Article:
Citation. 432 U.S. 197, 97 S. Ct. 2319, 53 L. Ed. 2d 281, 1977 U.S. 120.
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Brief Fact Summary.
The Defendant, Gordon Patterson, Jr. (Defendant), killed the paramour of his estranged wife by shooting him twice in the head. The Defendant admitted to the killing, but raised the affirmative defense of extreme emotional disturbance, which he had the burden of proving at trial. The jury found him guilty of murder.
Synopsis of Rule of Law.
Burdening a defendant with proving the affirmative defense of extreme emotional disturbance does not violate the Fourteenth Amendment to the United State Constitution’s (Constitution) Due Process Clause.
The Defendant became estranged from his wife. She thereafter resumed an association with a neighbor, John Northrup (Northrup), to whom she had been engaged prior to her marriage to the Defendant. On the date in question, the Defendant borrowed a rifle and went to the residence of his father-in-law where he observed his wife through a window in a state of semiundress with Northrup. The Defendant entered the house and killed Northrup by shooting him twice in the head.
Does burdening the Defendant with proving the affirmative defense of extreme emotional disturbance violate the Due Process Clause of the Fourteenth Amendment of the Constitution?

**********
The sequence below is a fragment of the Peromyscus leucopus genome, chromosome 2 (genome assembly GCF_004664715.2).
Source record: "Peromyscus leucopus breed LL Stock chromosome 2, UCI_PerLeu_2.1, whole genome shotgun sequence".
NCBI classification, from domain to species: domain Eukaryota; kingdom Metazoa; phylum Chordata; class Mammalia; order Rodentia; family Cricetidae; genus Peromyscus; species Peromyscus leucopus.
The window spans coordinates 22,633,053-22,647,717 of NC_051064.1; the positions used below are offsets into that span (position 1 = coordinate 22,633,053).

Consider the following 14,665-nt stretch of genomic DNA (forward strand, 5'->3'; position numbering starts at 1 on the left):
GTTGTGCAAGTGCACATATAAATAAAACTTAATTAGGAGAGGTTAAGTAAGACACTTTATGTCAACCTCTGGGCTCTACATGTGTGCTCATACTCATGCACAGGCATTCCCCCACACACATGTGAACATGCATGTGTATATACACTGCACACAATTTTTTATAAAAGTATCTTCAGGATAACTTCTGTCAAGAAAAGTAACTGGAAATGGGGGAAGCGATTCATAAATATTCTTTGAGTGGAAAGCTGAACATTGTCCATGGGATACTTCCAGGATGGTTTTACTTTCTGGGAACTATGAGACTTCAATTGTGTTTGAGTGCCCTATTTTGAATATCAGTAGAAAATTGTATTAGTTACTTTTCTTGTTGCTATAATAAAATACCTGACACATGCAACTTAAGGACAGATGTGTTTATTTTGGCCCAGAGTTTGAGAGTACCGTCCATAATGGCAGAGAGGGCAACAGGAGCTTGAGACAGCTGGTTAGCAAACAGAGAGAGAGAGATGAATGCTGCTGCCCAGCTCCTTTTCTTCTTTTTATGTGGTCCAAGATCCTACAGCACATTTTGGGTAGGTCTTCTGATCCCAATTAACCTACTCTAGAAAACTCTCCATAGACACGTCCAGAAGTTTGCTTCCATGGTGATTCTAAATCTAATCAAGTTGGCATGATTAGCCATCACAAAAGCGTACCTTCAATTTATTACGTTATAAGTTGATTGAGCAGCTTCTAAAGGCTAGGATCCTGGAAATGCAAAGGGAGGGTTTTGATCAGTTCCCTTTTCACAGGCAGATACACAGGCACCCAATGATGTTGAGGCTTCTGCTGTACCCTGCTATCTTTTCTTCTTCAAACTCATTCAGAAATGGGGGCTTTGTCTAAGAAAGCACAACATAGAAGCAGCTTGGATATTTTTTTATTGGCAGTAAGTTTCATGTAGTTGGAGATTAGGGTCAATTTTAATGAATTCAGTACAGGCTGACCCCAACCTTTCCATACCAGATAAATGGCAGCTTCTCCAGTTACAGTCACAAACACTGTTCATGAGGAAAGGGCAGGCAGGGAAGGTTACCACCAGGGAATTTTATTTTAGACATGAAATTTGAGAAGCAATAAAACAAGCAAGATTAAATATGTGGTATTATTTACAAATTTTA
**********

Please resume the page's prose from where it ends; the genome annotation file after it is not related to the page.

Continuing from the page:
No. The Due Process Clause of the Constitution requires that the prosecution prove every element of the offense beyond a reasonable doubt, which the State did here. To require the prosecution to then disprove the non-existence of all mitigating circumstances would be “too cumbersome, too expensive, and too inaccurate.” Therefore, since nothing was presumed or implied against the Defendant and the prosecution proved every element of the crime beyond a reasonable doubt, the Due Process Clause of the Constitution is not violated in making the Defendant prove his affirmative defense by a preponderance of the evidence.
The Due Process Clause of the Constitution dictates that the prosecution must bear the burden of proving the existence or absence of extreme emotional disturbance.
The prosecution bears the burden of proving beyond a reasonable doubt only those elements of the offense charged. The Defendant must therefore prove any affirmative defenses.